within six months after the will has been admitted to probate.
In the Peters case, the executrix of the will was likewise a devisee and legatee. She was not named as executrix in the caption of the petition but was named only in her individual capacity, and she was served individually. Since she occupied a dual capacity, this court decided that the requirement that an executor must be made a party was not complied with, where, occupying the capacities of heir, legatee and executrix, she was made a party in her individual capacity as heir and legatee but not in her distinctive capacity as executrix.
In Bynner v. Jones, 154 Ohio St. 184, 93 N.E.2d 687, a similar question was presented.
The executor in the Bynner case was named and served as a defendant in his individual capacity as devisee and legatee alone, no one was made a party in the capacity of executor, and no precipe was filed or summons served within the statutory period on anyone in that capacity.
This court unanimously arrived at the same decision in th Bynner case as it did in the Peters case.
In Mangan v. Hopkins, 166 Ohio St. 41, 138 N.E.2d 872, a different question arose.
Hopkins was the administrator with the will annexed and had no other relationship to the estate. However, he was named individually in the caption of the petition, without any indication that he was a party in a representative capacity. That fact is noted in the statement of facts in the Mangan case. A precipe was issued and summons served upon Hopkins in his individual capacity, but no summons was issued upon him as administrator with the will annexed.
After the expiration of the six-month period, a motion to dismiss the petition was filed because of the failure to serve the administrator within such period, which motion was sustained.
The judgment of the trial court was affirmed by the Court of Appeals, and this court affirmed the judgment of the Court of Appeals, with three judges dissenting.
It was upon the authority of the Mangan case that the Court of Appeals in the present case affirmed the judgment of the trial court. However, the facts in the present case are markedly different from those in the Mangan case.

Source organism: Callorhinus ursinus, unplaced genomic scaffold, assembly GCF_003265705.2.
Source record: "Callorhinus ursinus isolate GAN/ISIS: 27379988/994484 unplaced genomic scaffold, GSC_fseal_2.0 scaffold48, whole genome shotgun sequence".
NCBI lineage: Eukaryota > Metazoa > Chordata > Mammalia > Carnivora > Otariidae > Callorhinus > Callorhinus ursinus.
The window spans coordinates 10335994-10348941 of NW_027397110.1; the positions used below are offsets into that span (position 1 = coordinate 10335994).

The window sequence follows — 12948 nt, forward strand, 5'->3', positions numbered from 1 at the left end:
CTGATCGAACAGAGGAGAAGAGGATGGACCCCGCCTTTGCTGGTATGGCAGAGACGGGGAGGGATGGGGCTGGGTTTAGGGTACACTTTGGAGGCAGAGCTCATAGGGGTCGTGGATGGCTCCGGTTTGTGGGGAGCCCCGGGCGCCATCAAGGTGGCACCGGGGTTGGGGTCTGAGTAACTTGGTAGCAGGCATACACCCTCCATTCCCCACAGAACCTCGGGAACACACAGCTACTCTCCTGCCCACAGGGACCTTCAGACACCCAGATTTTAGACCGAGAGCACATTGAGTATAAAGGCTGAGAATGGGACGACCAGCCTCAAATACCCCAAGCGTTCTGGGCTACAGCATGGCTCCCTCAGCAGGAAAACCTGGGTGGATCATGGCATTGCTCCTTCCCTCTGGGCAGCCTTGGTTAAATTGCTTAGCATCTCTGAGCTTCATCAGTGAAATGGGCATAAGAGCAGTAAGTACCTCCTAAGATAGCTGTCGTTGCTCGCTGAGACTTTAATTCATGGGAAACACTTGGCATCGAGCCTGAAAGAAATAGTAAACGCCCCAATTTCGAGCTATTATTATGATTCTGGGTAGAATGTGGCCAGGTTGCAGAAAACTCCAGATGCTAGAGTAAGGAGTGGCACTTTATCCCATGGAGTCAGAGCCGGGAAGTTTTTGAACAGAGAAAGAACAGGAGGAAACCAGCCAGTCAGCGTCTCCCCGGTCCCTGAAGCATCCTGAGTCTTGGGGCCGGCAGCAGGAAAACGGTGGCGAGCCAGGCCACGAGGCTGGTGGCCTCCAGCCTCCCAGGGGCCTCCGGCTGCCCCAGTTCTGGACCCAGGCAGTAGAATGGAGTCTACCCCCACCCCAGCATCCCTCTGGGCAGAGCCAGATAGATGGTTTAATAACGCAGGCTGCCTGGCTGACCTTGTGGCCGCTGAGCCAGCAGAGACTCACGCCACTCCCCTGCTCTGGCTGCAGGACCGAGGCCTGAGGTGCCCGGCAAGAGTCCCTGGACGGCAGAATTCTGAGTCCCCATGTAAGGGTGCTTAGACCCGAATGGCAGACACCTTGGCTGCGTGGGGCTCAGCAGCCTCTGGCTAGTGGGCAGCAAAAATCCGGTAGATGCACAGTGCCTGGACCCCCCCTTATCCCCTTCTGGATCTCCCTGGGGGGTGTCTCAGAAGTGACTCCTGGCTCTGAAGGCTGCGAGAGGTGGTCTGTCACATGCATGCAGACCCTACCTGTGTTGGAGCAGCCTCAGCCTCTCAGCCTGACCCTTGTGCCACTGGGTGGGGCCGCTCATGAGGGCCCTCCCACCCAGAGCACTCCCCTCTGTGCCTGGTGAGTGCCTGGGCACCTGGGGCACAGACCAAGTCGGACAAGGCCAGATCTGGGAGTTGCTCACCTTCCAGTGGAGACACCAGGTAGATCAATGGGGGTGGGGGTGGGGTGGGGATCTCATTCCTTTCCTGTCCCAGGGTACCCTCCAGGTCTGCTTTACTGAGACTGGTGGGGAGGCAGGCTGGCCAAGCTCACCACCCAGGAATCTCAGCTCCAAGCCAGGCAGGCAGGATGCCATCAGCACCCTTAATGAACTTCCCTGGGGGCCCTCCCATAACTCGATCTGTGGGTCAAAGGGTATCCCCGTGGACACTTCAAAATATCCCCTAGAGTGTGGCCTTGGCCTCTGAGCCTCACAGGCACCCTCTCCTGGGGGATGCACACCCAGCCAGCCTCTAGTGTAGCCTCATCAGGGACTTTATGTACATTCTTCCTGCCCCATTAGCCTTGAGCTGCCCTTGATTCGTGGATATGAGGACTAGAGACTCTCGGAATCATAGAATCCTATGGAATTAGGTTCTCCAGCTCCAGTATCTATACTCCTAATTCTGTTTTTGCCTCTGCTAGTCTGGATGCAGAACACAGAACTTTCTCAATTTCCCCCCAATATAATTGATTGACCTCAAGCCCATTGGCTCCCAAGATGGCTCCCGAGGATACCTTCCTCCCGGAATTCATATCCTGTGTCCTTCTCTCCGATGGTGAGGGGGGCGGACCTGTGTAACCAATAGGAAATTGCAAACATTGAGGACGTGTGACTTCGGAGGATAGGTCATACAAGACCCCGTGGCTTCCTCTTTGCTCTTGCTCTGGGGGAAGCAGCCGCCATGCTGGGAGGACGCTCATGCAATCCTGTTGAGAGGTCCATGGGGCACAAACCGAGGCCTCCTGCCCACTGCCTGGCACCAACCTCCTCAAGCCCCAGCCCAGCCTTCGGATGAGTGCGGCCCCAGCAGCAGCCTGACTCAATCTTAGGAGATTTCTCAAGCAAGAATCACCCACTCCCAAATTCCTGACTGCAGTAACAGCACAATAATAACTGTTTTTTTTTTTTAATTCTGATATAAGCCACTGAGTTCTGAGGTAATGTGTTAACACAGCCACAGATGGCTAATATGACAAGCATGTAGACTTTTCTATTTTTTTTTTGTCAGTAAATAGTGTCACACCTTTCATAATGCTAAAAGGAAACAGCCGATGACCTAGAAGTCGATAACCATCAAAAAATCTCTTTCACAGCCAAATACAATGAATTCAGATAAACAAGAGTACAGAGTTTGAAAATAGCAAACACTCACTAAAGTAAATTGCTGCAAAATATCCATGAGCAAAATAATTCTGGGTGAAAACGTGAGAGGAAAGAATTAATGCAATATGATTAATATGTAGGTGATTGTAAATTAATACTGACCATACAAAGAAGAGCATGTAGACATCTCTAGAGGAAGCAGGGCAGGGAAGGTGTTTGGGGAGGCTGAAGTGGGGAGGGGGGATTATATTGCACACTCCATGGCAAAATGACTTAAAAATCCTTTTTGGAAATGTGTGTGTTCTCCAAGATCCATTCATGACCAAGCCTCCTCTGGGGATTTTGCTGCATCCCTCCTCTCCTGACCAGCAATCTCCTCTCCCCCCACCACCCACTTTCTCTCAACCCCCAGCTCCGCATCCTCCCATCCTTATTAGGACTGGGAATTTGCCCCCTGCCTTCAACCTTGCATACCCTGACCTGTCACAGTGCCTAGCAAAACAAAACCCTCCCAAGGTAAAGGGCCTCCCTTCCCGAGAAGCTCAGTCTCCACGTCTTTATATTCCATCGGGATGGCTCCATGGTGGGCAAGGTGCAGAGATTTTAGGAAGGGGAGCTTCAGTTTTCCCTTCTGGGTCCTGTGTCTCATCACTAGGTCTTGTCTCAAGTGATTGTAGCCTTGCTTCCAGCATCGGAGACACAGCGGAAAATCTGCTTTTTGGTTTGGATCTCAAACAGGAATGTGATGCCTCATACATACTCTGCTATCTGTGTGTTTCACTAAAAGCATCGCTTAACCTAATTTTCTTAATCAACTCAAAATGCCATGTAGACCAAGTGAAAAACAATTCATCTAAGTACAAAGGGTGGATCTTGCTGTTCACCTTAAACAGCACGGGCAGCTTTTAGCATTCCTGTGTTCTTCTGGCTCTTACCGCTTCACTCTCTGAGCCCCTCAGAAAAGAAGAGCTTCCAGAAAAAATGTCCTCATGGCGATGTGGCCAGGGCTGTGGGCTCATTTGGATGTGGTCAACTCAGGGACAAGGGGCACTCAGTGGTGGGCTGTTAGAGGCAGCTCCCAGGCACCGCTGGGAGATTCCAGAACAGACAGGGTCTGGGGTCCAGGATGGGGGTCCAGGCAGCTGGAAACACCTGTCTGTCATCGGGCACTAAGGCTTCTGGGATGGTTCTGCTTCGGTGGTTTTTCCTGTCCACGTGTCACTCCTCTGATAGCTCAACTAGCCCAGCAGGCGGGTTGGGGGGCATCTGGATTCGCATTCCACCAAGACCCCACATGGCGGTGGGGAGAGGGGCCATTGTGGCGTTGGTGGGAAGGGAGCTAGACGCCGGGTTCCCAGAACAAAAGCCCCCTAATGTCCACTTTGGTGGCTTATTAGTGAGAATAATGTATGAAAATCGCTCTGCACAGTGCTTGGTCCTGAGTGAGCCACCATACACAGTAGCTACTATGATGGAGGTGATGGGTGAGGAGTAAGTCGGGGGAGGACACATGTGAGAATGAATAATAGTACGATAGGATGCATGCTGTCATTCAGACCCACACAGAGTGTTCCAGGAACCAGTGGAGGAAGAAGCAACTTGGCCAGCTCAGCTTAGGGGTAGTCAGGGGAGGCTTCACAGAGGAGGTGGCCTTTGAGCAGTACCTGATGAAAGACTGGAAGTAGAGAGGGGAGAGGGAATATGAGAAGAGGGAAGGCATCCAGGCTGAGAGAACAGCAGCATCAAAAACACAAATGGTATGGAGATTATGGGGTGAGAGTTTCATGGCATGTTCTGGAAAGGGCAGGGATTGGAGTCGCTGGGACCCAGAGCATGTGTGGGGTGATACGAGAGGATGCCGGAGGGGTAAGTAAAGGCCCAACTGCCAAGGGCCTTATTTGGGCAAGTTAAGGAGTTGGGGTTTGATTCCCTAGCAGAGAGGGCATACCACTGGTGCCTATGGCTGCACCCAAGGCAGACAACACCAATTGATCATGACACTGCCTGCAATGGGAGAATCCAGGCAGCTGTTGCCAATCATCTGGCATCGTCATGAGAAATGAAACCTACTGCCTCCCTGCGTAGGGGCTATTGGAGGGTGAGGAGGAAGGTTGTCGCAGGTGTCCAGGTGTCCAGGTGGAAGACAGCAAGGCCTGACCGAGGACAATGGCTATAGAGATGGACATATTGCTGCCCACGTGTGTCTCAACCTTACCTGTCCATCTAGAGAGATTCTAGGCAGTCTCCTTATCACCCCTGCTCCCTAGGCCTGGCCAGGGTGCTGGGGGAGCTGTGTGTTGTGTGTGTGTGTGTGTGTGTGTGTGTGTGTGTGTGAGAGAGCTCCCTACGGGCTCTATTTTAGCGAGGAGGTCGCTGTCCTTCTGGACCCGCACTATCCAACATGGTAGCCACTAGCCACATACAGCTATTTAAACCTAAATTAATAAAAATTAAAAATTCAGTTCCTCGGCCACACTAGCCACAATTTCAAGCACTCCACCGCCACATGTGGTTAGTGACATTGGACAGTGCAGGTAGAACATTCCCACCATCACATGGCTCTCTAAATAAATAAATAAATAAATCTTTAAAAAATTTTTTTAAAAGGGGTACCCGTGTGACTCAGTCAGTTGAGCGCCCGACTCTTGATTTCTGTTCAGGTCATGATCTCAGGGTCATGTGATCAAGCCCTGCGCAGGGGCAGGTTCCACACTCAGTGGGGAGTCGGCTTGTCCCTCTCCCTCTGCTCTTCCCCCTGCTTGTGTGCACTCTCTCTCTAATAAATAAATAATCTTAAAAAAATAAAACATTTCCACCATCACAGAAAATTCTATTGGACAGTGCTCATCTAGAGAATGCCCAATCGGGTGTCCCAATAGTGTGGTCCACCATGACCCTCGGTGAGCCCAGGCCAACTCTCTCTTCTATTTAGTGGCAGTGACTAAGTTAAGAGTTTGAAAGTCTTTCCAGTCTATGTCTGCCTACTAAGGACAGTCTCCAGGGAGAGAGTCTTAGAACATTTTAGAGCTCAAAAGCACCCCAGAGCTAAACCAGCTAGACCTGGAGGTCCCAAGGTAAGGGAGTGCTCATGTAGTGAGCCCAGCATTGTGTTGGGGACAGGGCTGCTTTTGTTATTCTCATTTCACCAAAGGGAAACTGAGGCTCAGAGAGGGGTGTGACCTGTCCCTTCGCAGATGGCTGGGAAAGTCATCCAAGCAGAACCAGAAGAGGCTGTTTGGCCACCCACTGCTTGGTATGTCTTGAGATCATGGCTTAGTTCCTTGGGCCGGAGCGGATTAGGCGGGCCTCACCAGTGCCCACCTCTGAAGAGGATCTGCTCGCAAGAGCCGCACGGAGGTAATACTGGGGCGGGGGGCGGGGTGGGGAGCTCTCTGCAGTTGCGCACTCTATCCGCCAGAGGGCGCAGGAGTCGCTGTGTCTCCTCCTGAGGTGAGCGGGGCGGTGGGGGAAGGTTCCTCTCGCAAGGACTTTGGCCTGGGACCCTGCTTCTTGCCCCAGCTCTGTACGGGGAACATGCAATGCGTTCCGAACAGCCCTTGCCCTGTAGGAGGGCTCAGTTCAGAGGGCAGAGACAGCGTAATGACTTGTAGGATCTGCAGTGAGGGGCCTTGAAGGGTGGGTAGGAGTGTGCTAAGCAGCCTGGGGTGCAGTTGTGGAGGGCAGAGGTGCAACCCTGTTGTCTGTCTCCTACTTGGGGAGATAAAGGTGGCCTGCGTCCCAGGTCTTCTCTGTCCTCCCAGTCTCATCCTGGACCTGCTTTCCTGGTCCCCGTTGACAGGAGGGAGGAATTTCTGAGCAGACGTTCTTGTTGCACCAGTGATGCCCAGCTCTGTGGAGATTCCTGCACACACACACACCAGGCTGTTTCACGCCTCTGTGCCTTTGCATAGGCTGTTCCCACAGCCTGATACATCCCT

In the Mangan case the majority opinion states, in part, as follows:
“In an action to contest a will, the fact that the executor or administrator is named as a party and was so served must clearly appear from the record of the case, and the fact that the person serving as executor or administrator may or may not be a party in another capacity does not eliminate the requirement that he be served in his fiduciary capacity.”
In the present case, differing from the Mangan case, a majority of the court is of the opinion that the record does clearly show that Dawson, as executor, is named as a party and was so served.
In the first place, in the caption of the petition Dawson is named as executor and in no other capacity. In the second place, in the body of the petition he is described as executor and in no other capacity. In the third place he has in fact no other relation to this case except as executor of the will.
The precipe for service of summons upon him is attached to the petition, and, when the service was made, the caption of the petition, naming Dawson as executor and in no other capacity, was on the summons with which he was served.
These distinguishing facts in the present case, which differentiate it so materially from the Mangan case, seem to indicate clearly that Dawson as executor was named as a party and was so served, and we so hold.
From what we have said, it is unnecessary for us to discuss the overruling of the motion to amend the precipe, summons and return.
The judgment of the Court of Appeals affirming the judgment of the Court of Common Pleas is reversed, and the cause is remanded to the Court of Common Pleas for further proceedings not inconsistent with this opinion.
Judgment reversed and cause remanded.
ZIMMERMAN, TAFT, BELL and HERBERT, JJ., concur.
MATTHIAS, J., dissents.